The LWI Awards Committee announced that Jeremy Francis of Michigan State University College of Law was selected as the winner of the second Deborah Hecht Memorial Writing Contest Award. Dr. Francis wins this award for his article Finding Your Voice while Learning to Dance, which appeared in Volume 24, Number 1 of The Second Draft (Fall 2009). His school is quite proud of this accomplishment and wrote up a nice press release about it, which you can read by clicking here.
The Hecht Award honors Dr. Deborah Hecht, who served as Director of the Legal Writing Center at Touro University School of Law for eight years before her untimely death in 2005. Dr. Hecht was active in LWI and in the smaller legal writing advisors group, writing articles for The Second Draft’s column “From the Desk of the Writing Specialist.” The award in her memory honors a legal writing specialist who writes the best article or essay, based on effectiveness, clarity, and writing style, published in The Second Draft during the preceding two-year period.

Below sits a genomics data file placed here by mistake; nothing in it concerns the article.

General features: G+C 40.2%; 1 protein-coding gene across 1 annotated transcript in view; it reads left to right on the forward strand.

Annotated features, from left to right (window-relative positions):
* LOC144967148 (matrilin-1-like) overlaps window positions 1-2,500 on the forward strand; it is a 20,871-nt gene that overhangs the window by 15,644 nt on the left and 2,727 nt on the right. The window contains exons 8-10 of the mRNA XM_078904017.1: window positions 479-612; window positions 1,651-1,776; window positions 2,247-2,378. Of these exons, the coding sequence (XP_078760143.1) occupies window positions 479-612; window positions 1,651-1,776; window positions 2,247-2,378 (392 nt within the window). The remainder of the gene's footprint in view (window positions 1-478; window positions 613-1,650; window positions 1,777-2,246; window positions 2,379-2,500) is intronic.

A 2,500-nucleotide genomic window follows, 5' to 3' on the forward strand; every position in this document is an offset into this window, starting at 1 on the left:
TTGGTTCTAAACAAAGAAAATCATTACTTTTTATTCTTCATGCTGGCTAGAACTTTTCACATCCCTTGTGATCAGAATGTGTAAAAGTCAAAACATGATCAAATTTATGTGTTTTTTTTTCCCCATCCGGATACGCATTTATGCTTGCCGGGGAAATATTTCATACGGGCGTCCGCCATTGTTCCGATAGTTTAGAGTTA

The award will be presented on Sunday evening at the opening reception of the LWI Conference.
Although it was two years ago that we blogged about Professor Christensen (of Thomas Jefferson School of Law) article entitled "Lawyering Skills Grades as the Strongest Predictor of Law School Success (Or In Other Words, It's Time For Legal Education to Get Serious About Skills Training If We Care About How Our Students Learn)" 83 St. John L. Rev. 795 (2009) it's getting some recent acknowledgment on the Best Practices for Legal Ed Blog. You can check out that review here. Or you can head right to the source and read her article on SSRN here.
I am the scholarship dude.
AALS has sent out the invitation for proposals for poster presentations for the 2011 AALS Annual Meeting in San Francisco, California. The AALS Section on Legal Writing, Reasoning and Research sponsors posters every year to be displayed at the AALS conference in January, providing a great opportunity for authors to present their research or innovative teaching ideas in an informal manner.